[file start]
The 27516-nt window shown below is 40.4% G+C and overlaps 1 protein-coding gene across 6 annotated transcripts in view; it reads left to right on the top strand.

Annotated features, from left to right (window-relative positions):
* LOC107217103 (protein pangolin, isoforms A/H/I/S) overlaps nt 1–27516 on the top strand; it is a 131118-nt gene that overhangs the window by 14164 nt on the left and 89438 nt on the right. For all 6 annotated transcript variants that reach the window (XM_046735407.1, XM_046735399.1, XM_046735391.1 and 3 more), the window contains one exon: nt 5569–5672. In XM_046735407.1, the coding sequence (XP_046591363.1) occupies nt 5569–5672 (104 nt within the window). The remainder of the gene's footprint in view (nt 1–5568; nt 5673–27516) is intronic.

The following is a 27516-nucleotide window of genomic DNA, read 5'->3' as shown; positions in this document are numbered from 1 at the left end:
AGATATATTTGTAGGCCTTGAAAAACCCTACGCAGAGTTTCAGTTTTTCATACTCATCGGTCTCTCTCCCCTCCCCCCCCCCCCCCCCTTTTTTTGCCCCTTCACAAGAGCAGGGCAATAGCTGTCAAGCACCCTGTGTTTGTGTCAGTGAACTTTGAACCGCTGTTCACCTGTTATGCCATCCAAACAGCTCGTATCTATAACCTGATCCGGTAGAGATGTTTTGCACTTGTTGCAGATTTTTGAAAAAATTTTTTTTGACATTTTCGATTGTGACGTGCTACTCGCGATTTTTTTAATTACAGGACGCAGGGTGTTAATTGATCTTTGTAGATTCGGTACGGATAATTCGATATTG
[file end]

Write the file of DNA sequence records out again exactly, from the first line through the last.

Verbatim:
The 27516-nt window shown below is 40.4% G+C and overlaps 1 protein-coding gene across 6 annotated transcripts in view; it reads left to right on the top strand.

Annotated features, from left to right (window-relative positions):
* LOC107217103 (protein pangolin, isoforms A/H/I/S) overlaps nt 1–27516 on the top strand; it is a 131118-nt gene that overhangs the window by 14164 nt on the left and 89438 nt on the right. For all 6 annotated transcript variants that reach the window (XM_046735407.1, XM_046735399.1, XM_046735391.1 and 3 more), the window contains one exon: nt 5569–5672. In XM_046735407.1, the coding sequence (XP_046591363.1) occupies nt 5569–5672 (104 nt within the window). The remainder of the gene's footprint in view (nt 1–5568; nt 5673–27516) is intronic.

The following is a 27516-nucleotide window of genomic DNA, read 5'->3' as shown; positions in this document are numbered from 1 at the left end:
AGATATATTTGTAGGCCTTGAAAAACCCTACGCAGAGTTTCAGTTTTTCATACTCATCGGTCTCTCTCCCCTCCCCCCCCCCCCCCCCTTTTTTTGCCCCTTCACAAGAGCAGGGCAATAGCTGTCAAGCACCCTGTGTTTGTGTCAGTGAACTTTGAACCGCTGTTCACCTGTTATGCCATCCAAACAGCTCGTATCTATAACCTGATCCGGTAGAGATGTTTTGCACTTGTTGCAGATTTTTGAAAAAATTTTTTTTGACATTTTCGATTGTGACGTGCTACTCGCGATTTTTTTAATTACAGGACGCAGGGTGTTAATTGATCTTTGTAGATTCGGTACGGATAATTCGATATTG